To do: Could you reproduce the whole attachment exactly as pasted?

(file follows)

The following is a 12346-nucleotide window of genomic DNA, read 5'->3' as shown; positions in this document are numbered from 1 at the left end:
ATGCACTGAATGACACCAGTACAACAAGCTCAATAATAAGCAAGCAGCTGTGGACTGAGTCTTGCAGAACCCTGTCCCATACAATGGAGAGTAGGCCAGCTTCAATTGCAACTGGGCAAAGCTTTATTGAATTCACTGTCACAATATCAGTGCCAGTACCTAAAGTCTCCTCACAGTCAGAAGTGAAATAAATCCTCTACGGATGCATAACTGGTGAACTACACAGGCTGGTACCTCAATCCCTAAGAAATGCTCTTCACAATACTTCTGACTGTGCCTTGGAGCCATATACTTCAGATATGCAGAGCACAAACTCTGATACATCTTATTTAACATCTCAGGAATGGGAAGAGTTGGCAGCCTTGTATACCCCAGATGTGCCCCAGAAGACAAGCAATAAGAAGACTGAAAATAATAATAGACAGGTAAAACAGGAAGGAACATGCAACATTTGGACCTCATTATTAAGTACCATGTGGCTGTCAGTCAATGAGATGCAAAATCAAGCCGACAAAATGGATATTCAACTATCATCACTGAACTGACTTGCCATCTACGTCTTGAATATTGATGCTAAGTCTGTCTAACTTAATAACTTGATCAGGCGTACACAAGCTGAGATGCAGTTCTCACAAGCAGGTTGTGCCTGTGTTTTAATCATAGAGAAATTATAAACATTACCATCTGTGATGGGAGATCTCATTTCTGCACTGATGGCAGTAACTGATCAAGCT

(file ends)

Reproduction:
The following is a 12346-nucleotide window of genomic DNA, read 5'->3' as shown; positions in this document are numbered from 1 at the left end:
ATGCACTGAATGACACCAGTACAACAAGCTCAATAATAAGCAAGCAGCTGTGGACTGAGTCTTGCAGAACCCTGTCCCATACAATGGAGAGTAGGCCAGCTTCAATTGCAACTGGGCAAAGCTTTATTGAATTCACTGTCACAATATCAGTGCCAGTACCTAAAGTCTCCTCACAGTCAGAAGTGAAATAAATCCTCTACGGATGCATAACTGGTGAACTACACAGGCTGGTACCTCAATCCCTAAGAAATGCTCTTCACAATACTTCTGACTGTGCCTTGGAGCCATATACTTCAGATATGCAGAGCACAAACTCTGATACATCTTATTTAACATCTCAGGAATGGGAAGAGTTGGCAGCCTTGTATACCCCAGATGTGCCCCAGAAGACAAGCAATAAGAAGACTGAAAATAATAATAGACAGGTAAAACAGGAAGGAACATGCAACATTTGGACCTCATTATTAAGTACCATGTGGCTGTCAGTCAATGAGATGCAAAATCAAGCCGACAAAATGGATATTCAACTATCATCACTGAACTGACTTGCCATCTACGTCTTGAATATTGATGCTAAGTCTGTCTAACTTAATAACTTGATCAGGCGTACACAAGCTGAGATGCAGTTCTCACAAGCAGGTTGTGCCTGTGTTTTAATCATAGAGAAATTATAAACATTACCATCTGTGATGGGAGATCTCATTTCTGCACTGATGGCAGTAACTGATCAAGCT